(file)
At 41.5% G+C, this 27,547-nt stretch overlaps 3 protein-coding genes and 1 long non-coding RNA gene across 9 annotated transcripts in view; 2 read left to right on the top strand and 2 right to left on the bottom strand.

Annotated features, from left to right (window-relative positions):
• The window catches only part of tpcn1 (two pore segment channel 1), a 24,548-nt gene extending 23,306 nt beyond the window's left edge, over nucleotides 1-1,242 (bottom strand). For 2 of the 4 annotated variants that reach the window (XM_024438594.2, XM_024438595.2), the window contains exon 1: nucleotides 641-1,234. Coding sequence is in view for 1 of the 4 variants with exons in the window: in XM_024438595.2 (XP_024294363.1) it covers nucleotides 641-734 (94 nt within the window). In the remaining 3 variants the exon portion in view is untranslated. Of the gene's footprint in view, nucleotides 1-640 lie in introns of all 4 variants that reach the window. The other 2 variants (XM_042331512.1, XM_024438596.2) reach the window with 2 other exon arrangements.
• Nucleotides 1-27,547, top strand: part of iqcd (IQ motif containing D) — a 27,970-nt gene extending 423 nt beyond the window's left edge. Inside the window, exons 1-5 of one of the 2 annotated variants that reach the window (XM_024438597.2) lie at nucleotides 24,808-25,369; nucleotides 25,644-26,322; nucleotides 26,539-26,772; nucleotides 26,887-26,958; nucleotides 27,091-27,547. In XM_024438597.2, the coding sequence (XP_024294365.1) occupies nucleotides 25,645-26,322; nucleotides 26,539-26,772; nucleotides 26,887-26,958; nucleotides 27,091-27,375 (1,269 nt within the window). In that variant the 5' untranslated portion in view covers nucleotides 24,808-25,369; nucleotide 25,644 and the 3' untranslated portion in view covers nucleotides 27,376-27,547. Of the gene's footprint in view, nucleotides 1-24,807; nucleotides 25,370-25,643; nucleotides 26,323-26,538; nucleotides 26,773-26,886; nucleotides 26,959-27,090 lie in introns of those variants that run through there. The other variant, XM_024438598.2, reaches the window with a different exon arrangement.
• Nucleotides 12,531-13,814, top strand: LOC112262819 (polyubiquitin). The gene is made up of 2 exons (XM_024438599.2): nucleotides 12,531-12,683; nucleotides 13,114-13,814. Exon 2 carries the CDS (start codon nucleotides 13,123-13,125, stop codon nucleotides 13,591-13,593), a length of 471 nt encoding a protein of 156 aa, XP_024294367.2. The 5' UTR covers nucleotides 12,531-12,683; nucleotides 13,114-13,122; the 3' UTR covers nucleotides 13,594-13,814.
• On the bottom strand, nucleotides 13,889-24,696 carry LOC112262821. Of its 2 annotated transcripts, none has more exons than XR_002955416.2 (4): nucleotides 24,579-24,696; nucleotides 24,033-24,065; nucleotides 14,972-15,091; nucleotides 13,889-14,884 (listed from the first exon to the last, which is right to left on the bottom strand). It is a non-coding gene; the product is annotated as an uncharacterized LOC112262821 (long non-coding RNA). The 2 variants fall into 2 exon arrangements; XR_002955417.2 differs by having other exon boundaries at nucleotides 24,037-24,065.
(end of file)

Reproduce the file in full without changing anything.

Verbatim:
At 41.5% G+C, this 27,547-nt stretch overlaps 3 protein-coding genes and 1 long non-coding RNA gene across 9 annotated transcripts in view; 2 read left to right on the top strand and 2 right to left on the bottom strand.

Annotated features, from left to right (window-relative positions):
• The window catches only part of tpcn1 (two pore segment channel 1), a 24,548-nt gene extending 23,306 nt beyond the window's left edge, over nucleotides 1-1,242 (bottom strand). For 2 of the 4 annotated variants that reach the window (XM_024438594.2, XM_024438595.2), the window contains exon 1: nucleotides 641-1,234. Coding sequence is in view for 1 of the 4 variants with exons in the window: in XM_024438595.2 (XP_024294363.1) it covers nucleotides 641-734 (94 nt within the window). In the remaining 3 variants the exon portion in view is untranslated. Of the gene's footprint in view, nucleotides 1-640 lie in introns of all 4 variants that reach the window. The other 2 variants (XM_042331512.1, XM_024438596.2) reach the window with 2 other exon arrangements.
• Nucleotides 1-27,547, top strand: part of iqcd (IQ motif containing D) — a 27,970-nt gene extending 423 nt beyond the window's left edge. Inside the window, exons 1-5 of one of the 2 annotated variants that reach the window (XM_024438597.2) lie at nucleotides 24,808-25,369; nucleotides 25,644-26,322; nucleotides 26,539-26,772; nucleotides 26,887-26,958; nucleotides 27,091-27,547. In XM_024438597.2, the coding sequence (XP_024294365.1) occupies nucleotides 25,645-26,322; nucleotides 26,539-26,772; nucleotides 26,887-26,958; nucleotides 27,091-27,375 (1,269 nt within the window). In that variant the 5' untranslated portion in view covers nucleotides 24,808-25,369; nucleotide 25,644 and the 3' untranslated portion in view covers nucleotides 27,376-27,547. Of the gene's footprint in view, nucleotides 1-24,807; nucleotides 25,370-25,643; nucleotides 26,323-26,538; nucleotides 26,773-26,886; nucleotides 26,959-27,090 lie in introns of those variants that run through there. The other variant, XM_024438598.2, reaches the window with a different exon arrangement.
• Nucleotides 12,531-13,814, top strand: LOC112262819 (polyubiquitin). The gene is made up of 2 exons (XM_024438599.2): nucleotides 12,531-12,683; nucleotides 13,114-13,814. Exon 2 carries the CDS (start codon nucleotides 13,123-13,125, stop codon nucleotides 13,591-13,593), a length of 471 nt encoding a protein of 156 aa, XP_024294367.2. The 5' UTR covers nucleotides 12,531-12,683; nucleotides 13,114-13,122; the 3' UTR covers nucleotides 13,594-13,814.
• On the bottom strand, nucleotides 13,889-24,696 carry LOC112262821. Of its 2 annotated transcripts, none has more exons than XR_002955416.2 (4): nucleotides 24,579-24,696; nucleotides 24,033-24,065; nucleotides 14,972-15,091; nucleotides 13,889-14,884 (listed from the first exon to the last, which is right to left on the bottom strand). It is a non-coding gene; the product is annotated as an uncharacterized LOC112262821 (long non-coding RNA). The 2 variants fall into 2 exon arrangements; XR_002955417.2 differs by having other exon boundaries at nucleotides 24,037-24,065.